By Leith van Onselen While the developed world is gradually legalising cannabis, it seems Australia will remain stuck in the dark ages with the Senate set to reject a private member’s bill to legalise recreational weed: “It is high time we stopped interfering in adult choices,” Senator Leyonhjelm told parliament on Monday. With the coalition
By Leith van Onselen The Morrison Government’s proposed changes to the formula for distributing GST revenue was rejected earlier this month by the majority of state treasurers. While the reforms received support from Western Australia’s Treasurer Ben Wyatt, the other state treasurers warned that the federal government must guarantee that no state or territory will
By Leith van Onselen After the Grattan Institute recently rubbished the Victorian Government’s announced plans for a $50 billion gigantic rail tunnel loop, claiming the project has been announced without Infrastructure Victoria’s expert advice and without conducting a business case, more transport ‘experts’ have cast doubt on the plan: Transport experts have questioned why it
By Leith van Onselen Labor’s infrastructure spokesman, Anthony Albanese, has repeated his call for a High Speed Rail (HSR) linking Melbourne and Sydney: Australia must start planning for a high-speed rail network along the east coast, says Labor’s infrastructure spokesman Anthony Albanese. Mr Albanese on Monday introduced a private bill to establish a high speed
By Leith van Onselen Broad-based tax reform is back on the agenda with various groups pushing for reform. From The Canberra Times: The tax-free threshold would be scrapped, tax rates would increase for every $1000 of income earned, and savings would be targeted by the tax office under one of the most ambitious blueprints for
You wouldn’t know it from reading the MSM but Australia is in the middle of its second largest coal boom in history: The causes are many: China rationalisation and stimulus, supply side accidents etc. Both will ease from here most likely but not crash. And that means this, via the AFR: The federal government could
By Leith van Onselen The federal Opposition’s communications spokeswoman, Michelle Rowland, says Labor is considering a writedown of the National Broadband Network (NBN) if it wins the next election. Doing so would make it easier for NBNCo to reduce the cost at which it sells broadband capacity to telcos, but it would also cause a
By Leith van Onselen Over the past two years, various reports have emerged documenting the billions in taxpayer funds that have flowed to consultants, especially the Big Four accounting firms. In September 2016, Michael West reported how the Big Four accounting firms had taken corporate welfare to an extraordinary level, earning up at least $2.6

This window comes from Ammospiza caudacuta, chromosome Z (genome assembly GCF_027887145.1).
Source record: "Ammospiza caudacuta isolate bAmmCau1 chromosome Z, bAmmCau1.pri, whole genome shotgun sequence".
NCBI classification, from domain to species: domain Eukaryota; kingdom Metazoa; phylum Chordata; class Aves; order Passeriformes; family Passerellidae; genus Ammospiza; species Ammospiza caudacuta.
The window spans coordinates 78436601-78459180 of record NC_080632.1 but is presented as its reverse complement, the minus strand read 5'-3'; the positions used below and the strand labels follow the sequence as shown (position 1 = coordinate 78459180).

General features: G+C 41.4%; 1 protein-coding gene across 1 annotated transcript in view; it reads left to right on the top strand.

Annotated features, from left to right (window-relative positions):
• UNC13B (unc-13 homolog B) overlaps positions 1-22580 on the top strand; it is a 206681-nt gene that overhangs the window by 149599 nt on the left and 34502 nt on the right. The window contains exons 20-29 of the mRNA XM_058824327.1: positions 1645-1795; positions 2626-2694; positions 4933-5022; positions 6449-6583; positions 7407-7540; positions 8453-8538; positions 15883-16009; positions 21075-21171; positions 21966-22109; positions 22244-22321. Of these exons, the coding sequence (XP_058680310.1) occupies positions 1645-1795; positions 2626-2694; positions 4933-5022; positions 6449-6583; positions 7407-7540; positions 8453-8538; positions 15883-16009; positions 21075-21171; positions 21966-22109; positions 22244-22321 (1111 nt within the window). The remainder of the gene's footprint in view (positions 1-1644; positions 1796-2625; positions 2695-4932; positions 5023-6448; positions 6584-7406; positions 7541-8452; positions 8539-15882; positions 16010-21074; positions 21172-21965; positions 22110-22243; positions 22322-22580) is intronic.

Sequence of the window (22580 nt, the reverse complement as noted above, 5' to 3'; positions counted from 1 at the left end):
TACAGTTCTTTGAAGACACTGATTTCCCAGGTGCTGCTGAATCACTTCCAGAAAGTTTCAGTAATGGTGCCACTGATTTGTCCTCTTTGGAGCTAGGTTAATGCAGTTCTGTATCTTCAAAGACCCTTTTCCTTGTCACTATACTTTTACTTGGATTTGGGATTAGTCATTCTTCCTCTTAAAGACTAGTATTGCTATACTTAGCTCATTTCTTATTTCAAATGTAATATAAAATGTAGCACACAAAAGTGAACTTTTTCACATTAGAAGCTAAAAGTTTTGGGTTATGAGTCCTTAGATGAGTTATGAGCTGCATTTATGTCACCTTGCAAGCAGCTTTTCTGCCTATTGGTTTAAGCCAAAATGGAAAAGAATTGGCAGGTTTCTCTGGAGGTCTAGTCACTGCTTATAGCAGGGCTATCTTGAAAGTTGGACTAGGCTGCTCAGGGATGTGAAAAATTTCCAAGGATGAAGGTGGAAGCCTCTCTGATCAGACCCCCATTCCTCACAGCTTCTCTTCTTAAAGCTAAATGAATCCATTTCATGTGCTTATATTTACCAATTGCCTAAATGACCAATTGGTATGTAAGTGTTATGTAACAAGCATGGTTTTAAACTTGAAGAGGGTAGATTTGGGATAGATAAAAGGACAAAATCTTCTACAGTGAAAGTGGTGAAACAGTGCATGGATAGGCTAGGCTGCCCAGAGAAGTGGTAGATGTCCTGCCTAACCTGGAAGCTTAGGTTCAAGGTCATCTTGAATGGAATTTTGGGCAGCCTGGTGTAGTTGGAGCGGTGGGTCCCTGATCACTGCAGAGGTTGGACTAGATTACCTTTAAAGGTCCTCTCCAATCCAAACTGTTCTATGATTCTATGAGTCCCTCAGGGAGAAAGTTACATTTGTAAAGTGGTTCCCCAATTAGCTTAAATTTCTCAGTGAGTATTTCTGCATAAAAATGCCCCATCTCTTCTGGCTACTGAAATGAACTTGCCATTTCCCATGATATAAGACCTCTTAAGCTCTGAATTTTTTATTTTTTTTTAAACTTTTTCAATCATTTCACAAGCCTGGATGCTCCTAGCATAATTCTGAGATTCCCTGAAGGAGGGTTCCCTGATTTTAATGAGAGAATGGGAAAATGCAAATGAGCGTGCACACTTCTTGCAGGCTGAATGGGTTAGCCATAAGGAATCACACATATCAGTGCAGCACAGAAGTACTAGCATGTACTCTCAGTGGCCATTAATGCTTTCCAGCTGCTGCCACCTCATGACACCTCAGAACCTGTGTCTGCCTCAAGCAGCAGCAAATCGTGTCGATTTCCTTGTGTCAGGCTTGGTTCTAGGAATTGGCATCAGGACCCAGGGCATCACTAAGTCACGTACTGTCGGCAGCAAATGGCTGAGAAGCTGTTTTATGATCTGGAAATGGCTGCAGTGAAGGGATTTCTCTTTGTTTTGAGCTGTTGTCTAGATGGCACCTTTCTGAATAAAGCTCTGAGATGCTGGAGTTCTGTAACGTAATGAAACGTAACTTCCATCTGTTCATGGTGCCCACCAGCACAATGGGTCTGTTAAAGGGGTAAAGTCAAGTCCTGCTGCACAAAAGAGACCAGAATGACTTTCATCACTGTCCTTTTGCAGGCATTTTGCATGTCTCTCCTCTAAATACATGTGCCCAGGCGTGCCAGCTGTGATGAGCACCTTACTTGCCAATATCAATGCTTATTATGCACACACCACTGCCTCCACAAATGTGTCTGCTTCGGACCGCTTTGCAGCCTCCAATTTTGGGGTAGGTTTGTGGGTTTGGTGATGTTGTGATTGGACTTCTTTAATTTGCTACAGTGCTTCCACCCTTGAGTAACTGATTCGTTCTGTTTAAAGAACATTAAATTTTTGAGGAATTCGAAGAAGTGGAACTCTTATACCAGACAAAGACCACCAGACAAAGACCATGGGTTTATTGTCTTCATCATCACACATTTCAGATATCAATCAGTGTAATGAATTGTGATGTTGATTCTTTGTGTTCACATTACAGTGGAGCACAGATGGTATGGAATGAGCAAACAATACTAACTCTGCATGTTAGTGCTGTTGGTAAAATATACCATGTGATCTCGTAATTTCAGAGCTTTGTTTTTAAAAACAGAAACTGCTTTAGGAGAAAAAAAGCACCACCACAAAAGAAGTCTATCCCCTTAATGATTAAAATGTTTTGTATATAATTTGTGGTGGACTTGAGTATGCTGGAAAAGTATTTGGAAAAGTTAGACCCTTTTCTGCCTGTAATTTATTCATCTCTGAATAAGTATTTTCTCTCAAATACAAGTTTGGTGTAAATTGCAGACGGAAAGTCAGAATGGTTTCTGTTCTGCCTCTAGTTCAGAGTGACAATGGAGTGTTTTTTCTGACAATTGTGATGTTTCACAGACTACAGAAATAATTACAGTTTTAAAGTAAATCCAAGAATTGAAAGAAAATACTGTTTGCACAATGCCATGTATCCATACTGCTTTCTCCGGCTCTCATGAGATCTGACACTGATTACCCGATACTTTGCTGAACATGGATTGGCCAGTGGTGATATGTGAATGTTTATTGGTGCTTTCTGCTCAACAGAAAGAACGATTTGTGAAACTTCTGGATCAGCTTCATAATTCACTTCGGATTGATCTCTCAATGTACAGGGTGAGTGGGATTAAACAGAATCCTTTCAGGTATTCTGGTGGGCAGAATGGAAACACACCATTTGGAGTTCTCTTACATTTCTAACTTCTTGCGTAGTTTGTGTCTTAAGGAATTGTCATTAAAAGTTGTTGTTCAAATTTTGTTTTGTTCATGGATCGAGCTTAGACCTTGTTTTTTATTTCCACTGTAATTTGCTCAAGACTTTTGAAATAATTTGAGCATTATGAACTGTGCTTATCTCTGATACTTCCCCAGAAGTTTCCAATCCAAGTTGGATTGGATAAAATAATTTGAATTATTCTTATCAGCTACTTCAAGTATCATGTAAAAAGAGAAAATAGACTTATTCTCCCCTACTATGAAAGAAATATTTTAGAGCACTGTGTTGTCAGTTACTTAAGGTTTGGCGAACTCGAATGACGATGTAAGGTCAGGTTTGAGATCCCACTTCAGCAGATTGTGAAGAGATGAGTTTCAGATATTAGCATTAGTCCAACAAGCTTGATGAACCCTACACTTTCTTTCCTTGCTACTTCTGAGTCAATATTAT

By Leith van Onselen Confidential Department of Health modelling has been released suggesting that private health insurance premiums could rise 12% next year if planned government changes go ahead. From The Canberra Times: The new system classifies insurance into four tiers – Basic, Bronze, Silver, and Gold – with much sharper clinical definitions of what
By Leith van Onselen Weeks after the federal government backflipped on the Gonski 2.0 needs-based school funding, increasing funding for non-government schools, the federal Labor Opposition has pledged an extra $14 billion for public schools over the next decade. From The AFR: The announcement, to be made by Opposition Leader Bill Shorten and Labor’s education
By Leith van Onselen NSW Treasury deputy secretary, Phil Gardner, has spun the benefits of the $9.3 billion sale of 51% of WestConnex to Transurban. From The AFR: Mr Gardner told the inquiry into WestConnex that there would have been “extremely little appetite” from potential investors five to eight years ago to buy the motorway… The
By Leith van Onselen The federal government announced in the 2017 Budget that it would remove a capital gains tax (CGT) exemption for expatriate Australians who sell their main residence while overseas. While the measure was projected to raise $581 million over the forward estimates, it has been widely condemned by tax and legal experts
By Leith van Onselen Weeks after the federal government backflipped on the Gonski 2.0 needs-based school funding, increasing funding for non-government schools, the Victorian Labor Government has done likewise: The Labor government said on Monday it would give $400 million over four years to the private school sector. The sum more than triples the $120
By Leith van Onselen Good news. The Australian Taxation Office’s (ATO) has collected an extra $5.6 billion over the past two years through its multinational tax avoidance taskforce. From SBS News: A clamp down on tax avoidance by big corporations and wealthy individuals has allowed the Australian Taxation Office to rake in an extra $5.6
By Leith van Onselen The federal government announced in the 2017 Budget that it would remove a capital gains tax (CGT) exemption for expatriate Australians who sell their main residence while overseas. While the measure was projected to raise $581 million over the forward estimates, it has been condemned by tax and legal experts as
By Leith van Onselen Last month, the $17 billion WestConnex toll road and tunnel in Sydney was dubbed the “biggest misuse of public funds for corporate gain in history” by transport analyst Christopher Standen from the University of Sydney. This hideously expensive project will see existing free public roads like the state-owned M4 (that has already been paid off)
The AFR operates in a permanent state of cognitive dissonance. On the one hand it is supposed be all for “markets”. On the other it is the number defender of private vested interests in the country. This is no more clear than in its panicked propaganda campaign in recent weeks supporting Australian bank exceptionalism during